El Paso County commissioners unanimously approved a new agreement with Colorado Springs that will encourage tighter building standards in unincorporated areas and is intended to pave the way for dense new development to be more easily annexed into the city.
“This (intergovernmental agreement) represents a very important first step to better collaborating and addressing future annexations in El Paso County,” Steven Klaffky, senior assistant county attorney, said Tuesday.
City planning and development director Peter Wysocki said during a city council workshop last week the higher building standards could make sidewalks and gutters more common in neighborhoods outside city limits. It could also allow those neighborhoods to be more easily annexed and receive city services such as water.
As part of the agreement, Colorado Springs officials will develop a comprehensive annexation plan to include its policies for annexations and will cover properties within three miles of city limits, Klaffky said.
The annexation plan will include a map showing unincorporated areas likely to experience urban-level development that are or may be suitable for annexation. The map will also show areas less likely to experience urban development and less suitable for annexation; enclaves surrounded by the city but not receiving services; and other areas.
The county will use the annexation plan when reviewing development applications within the the area of planning interest, the draft agreement states.
If the development application is for commercial, industrial or mixed uses, residential subdivisions with lots smaller than 2 ½ acres, or any proposed subdivision that will be served by either a central water or sanitary sewer system, the county will encourage developers to contact the city to discuss possible annexation, Klaffky said.
The agreement does not force property owners to annex into the city, Colorado Springs officials said last week. But it will allow the county to have more of a voice in the process, said Craig Dossey, executive director of the county’s Planning and Community Development Department.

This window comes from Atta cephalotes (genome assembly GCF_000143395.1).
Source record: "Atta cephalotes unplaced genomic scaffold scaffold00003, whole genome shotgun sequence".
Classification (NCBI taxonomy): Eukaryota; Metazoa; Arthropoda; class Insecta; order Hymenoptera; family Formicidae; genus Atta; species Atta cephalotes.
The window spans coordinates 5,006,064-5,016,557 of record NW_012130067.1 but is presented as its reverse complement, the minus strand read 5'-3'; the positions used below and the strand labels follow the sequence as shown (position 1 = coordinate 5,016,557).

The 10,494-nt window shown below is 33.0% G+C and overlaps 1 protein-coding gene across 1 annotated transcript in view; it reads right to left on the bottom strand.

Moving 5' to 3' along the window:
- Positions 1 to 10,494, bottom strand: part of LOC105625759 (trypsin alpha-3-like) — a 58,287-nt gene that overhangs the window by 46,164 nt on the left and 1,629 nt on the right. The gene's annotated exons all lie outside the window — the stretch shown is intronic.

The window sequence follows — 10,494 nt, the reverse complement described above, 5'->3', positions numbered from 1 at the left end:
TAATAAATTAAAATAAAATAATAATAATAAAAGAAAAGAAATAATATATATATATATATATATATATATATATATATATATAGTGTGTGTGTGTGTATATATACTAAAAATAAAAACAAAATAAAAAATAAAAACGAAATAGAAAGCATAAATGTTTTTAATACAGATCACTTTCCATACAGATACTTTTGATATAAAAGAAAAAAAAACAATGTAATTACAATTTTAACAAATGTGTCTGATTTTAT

“State statute is written to favor annexation by cities and really gives the county no seat at the table,” he said. “That’s very archaic, and maybe rightly so, to try to get development on central services in municipalities. But we’re an urbanized county.”
That urbanization changes “the dynamics substantively when there’s already a lot of infrastructure in place when the city gets to a point of considering an annexation,” Commissioner Stan VanderWerf said. “That’s something that is really different than maybe when the statute was originally written.”
The Colorado Springs City Council is expected to consider the agreement for adoption at a meeting next month. City Council agendas are available online at coloradosprings.gov/city-council. If the city approves the agreement, it will go into effect immediately, Klaffky said.
“We are the fastest growing county in the state, and we have a need to work better, more efficiently and more effectively not only with the City of Colorado Springs, but with Monument and Fountain as we transfer roads back and forth and projects back and forth,” Commissioner Holly Williams said.
Dossey said he intends to try and develop similar types of agreements with other municipalities in the county.
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